Archive | March, 2012

Native Foods Cafe: Preview or trainee view?

29 Mar

When I was at Native Foods recently I picked up a take-out menu, and when I looked at it later I saw some odd scribbling on it. At first I just thought someone had written down what they were going to order, and then dumped it back into the menu bin after their purchase. But then I started to realize that it was a little too formal for that. Someone had gone through every item making notes. And I soon began to think that I’d either found something used to train their new employees, or more likely I had stumbled onto a preview of the upcoming menu.

Take a look. Tandoor Kabobs, which were a new item in January, are crossed out. In their place at the bottom, with what looks like a “new item” symbol, are Crab Cakes. Hmm. Then under pizzas, both current pizzas are crossed out, and next to what looks like another new item symbol, is a Remo Caesar Pizza. And it also looks like the Meatball Veggie pizza is making a comeback.

Then under Entree Salads, the new Greek Goddess is gone, and replaced by a Caesar Salad.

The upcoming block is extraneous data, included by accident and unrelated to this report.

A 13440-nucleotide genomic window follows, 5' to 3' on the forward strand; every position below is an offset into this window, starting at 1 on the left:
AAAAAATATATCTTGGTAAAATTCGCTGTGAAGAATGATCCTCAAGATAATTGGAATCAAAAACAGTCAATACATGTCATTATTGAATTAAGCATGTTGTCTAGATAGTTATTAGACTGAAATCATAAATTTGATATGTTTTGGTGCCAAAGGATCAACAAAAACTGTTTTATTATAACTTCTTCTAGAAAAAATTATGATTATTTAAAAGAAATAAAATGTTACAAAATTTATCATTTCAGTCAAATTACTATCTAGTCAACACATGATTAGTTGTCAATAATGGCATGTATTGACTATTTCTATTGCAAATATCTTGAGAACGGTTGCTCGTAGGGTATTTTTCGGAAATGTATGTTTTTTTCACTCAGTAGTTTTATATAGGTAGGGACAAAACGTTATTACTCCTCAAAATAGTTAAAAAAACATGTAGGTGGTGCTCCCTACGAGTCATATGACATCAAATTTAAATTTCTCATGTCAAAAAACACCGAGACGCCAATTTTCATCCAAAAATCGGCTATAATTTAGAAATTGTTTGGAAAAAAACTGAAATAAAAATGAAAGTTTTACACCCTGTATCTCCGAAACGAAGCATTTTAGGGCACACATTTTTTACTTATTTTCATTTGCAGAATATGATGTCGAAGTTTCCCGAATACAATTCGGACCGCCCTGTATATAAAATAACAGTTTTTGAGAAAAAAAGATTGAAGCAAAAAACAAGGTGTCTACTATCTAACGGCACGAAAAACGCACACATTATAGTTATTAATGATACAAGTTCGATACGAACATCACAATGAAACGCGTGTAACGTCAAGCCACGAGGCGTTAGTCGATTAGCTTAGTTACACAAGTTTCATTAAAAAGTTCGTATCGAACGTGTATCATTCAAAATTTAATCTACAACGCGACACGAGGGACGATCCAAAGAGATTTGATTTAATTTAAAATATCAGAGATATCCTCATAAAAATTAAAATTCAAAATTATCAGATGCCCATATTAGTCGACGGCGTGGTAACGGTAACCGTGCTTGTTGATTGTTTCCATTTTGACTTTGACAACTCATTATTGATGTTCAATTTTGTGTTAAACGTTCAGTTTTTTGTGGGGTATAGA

I’m onto something here, right?

Now comes the bad news, at least for me, if I’m right about what I found and how I’m reading it. It looks like the Gandhi Bowl is gonedi! Can it be? It’s crossed out and replaced by what looks to be a Red Curry Bowl with Tofu Steak. Say it ain’t so. And under Chef’s Favorites the Chicago Dip is gone! That wasn’t just one of the Chef’s Favorites, it was one of Insufferable Vegan’s Favorites! Please tell me this was simply a menu someone gave their child to draw on and not the radical earth-changing Rosetta Stone I fear it to be!

But not all the news is bad, at least for the purists. It looks like those people who were so distraught by the banishment of the Baja Fish Tacos and the Native Deli Reuben that they set up a Facebook page in protest are about to get their way because it looks like both are coming back, at the expense of the recently added Very Veggie Wrap and Caribbean Queen Burger, neither of which I will be particularly sad to say goodbye to.